Ross Perot Shared Several Political Stances With Donald Trump, Particularly On Trade

Former U.S. presidential candidate H. Ross Perot is sworn in prior to testifying before a California Senate committee July 11, 2002 in Sacramento, California.
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While Donald Trump often gets credit for making the idea to reverse foreign trade deals popular with voters, H. Ross Perot was warning people about the “giant sucking sound” of American jobs being lost to Mexico 25 years before the president took office. Not only that, but the one-time presidential hopeful liked to use unconventional campaign strategies like infomercials.

Perot and Trump share similarities in several areas and not least was their ability to work the public. According to Yahoo!, the billionaire businessman launched his campaign on CNN while speaking with Larry King by saying that he would run if the public managed to get him on the ballot in every state in the U.S. They did, and he made good on his promise. It also made him the focus of popular culture, with Dana Carvey repeatedly playing a folksy Perot on Saturday Night Live.

During his campaign, he spent $72 million of his own money to get his face in front of the public, which ultimately earned him 19 percent of the popular vote in the election – the best result for a third party candidate since Teddy Roosevelt in 1912.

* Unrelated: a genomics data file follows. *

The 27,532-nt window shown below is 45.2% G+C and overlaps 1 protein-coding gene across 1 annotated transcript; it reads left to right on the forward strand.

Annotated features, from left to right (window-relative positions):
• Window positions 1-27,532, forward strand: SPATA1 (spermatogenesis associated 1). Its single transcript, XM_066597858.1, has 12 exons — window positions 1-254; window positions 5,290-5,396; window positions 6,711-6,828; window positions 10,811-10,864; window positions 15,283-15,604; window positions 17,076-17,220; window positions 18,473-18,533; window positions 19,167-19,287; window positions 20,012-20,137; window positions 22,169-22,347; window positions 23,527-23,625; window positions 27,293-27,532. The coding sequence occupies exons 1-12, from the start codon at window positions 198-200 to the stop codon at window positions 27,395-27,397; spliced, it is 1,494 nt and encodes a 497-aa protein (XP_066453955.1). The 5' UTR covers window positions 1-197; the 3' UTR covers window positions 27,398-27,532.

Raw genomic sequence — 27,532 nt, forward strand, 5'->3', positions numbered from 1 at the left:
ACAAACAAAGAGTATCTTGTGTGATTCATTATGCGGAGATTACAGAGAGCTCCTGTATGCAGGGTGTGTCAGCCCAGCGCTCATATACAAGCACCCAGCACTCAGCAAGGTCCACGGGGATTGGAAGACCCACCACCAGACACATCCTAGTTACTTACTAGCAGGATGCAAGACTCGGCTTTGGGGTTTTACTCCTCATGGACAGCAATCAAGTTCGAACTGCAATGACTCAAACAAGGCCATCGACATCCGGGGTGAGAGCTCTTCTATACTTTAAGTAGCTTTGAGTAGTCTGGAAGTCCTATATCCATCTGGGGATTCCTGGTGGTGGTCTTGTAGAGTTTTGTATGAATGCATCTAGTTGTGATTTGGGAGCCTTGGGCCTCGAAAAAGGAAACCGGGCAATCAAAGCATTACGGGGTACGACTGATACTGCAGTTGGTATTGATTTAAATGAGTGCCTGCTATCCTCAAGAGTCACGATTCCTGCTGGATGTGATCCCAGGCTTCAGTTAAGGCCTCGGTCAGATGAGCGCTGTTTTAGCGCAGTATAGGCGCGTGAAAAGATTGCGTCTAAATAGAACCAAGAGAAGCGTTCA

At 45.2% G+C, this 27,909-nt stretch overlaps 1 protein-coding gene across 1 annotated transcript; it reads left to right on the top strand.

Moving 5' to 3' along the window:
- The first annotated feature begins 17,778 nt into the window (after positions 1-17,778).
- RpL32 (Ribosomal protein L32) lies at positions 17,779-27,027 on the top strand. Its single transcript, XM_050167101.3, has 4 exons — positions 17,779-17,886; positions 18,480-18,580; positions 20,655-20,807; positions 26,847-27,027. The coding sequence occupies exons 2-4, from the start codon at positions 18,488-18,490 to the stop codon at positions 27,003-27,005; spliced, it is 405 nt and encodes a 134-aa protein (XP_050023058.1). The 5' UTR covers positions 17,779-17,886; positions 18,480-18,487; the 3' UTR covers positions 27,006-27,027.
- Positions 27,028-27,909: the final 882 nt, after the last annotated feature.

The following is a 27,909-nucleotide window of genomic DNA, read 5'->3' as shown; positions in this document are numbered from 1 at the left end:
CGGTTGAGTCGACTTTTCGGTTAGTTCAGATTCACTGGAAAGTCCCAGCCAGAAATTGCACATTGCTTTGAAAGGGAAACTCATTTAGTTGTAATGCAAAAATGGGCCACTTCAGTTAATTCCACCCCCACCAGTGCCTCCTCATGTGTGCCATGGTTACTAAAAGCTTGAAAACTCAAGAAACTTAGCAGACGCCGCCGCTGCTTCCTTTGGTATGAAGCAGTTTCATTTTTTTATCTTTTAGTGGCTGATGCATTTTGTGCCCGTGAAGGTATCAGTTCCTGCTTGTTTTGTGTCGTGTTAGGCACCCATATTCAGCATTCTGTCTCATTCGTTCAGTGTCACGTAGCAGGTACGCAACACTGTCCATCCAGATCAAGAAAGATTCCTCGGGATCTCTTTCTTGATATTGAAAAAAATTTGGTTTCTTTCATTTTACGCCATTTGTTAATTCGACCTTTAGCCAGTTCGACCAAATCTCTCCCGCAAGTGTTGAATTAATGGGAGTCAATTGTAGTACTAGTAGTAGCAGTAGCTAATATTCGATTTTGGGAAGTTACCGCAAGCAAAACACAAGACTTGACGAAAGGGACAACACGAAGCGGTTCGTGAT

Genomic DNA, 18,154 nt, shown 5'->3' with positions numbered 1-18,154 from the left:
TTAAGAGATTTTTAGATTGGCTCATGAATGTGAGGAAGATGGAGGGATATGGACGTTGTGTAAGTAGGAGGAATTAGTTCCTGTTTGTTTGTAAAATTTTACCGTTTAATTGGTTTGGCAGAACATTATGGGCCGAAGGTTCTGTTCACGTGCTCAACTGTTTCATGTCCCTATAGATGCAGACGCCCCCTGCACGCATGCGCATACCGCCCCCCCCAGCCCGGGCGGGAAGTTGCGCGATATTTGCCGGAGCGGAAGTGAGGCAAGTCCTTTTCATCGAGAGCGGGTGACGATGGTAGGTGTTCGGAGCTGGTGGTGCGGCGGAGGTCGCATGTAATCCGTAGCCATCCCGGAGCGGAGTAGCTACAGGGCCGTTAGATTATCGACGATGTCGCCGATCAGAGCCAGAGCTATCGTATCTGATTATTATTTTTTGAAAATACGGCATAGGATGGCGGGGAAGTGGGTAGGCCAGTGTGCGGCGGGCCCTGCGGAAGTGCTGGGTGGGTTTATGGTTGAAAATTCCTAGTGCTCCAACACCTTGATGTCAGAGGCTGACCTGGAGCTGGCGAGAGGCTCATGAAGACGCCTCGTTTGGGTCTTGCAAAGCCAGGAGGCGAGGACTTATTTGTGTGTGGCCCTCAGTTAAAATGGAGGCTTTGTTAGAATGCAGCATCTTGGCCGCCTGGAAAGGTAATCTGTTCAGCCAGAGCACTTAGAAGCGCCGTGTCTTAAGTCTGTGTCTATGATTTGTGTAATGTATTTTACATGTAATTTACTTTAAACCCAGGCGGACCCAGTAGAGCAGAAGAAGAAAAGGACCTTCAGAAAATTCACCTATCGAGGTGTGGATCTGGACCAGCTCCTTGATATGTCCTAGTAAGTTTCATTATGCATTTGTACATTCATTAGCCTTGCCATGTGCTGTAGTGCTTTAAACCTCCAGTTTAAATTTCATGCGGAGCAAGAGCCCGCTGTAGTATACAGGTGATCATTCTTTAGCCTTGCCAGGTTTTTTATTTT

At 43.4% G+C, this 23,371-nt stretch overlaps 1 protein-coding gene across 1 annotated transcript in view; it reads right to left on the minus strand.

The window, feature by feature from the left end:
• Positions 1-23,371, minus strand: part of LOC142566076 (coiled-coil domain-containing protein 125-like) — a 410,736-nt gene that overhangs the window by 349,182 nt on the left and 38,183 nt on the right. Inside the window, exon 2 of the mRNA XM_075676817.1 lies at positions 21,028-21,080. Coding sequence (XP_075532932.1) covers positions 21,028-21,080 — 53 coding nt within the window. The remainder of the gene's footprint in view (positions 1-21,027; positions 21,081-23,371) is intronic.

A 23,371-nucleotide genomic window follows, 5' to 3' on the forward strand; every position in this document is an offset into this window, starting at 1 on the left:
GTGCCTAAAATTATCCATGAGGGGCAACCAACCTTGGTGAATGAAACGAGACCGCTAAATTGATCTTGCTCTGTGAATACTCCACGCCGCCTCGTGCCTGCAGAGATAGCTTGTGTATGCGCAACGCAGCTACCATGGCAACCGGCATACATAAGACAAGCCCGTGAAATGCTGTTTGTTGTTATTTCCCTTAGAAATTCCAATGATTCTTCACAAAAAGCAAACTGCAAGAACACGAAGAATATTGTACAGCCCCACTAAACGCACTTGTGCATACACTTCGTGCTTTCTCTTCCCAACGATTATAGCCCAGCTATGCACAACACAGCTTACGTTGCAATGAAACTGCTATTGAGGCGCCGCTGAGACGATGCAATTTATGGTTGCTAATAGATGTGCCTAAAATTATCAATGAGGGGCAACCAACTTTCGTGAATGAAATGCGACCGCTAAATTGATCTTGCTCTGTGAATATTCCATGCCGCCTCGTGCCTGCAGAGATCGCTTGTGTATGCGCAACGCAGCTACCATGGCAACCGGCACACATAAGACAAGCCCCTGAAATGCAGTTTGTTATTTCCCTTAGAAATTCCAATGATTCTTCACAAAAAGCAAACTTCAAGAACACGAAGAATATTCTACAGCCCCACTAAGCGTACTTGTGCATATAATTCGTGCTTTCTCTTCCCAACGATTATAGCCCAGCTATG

Perot and Trump also align in their approach to trade. Perot famously fought against the North American Free Trade Agreement, which was going into effect not long after his 1992 presidential campaign. He warned people that once it took effect, Americans would see their jobs being sucked into Mexico.

Perot also pushed against the ballooning national debt.

“The debt is like a crazy aunt we keep down in the basement,” Perot famously said. “All the neighbors know she’s there, but nobody wants to talk about her.”

Like Trump, Perot wasn’t afraid to say what he was thinking. He once called the Navy a “Godless organization” rife with partying and drinking. He also lashed out at his former employer, General Motors, after leaving the company.

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“I come from an environment where, if you see a snake, you kill it,” Perot said. “At GM, if you see a snake, the first thing you do is go hire a consultant on snakes. Then you get a committee on snakes, and then you discuss it for a couple of years.”

Perot wasn’t afraid to throw his money at a cause he cared about. He once tried to deliver 26 tons of Christmas gifts to troops in Hanoi and financed his own military operation in Vietnam and Iran.

Perot died on Tuesday at the age of 89 after a short battle with cancer.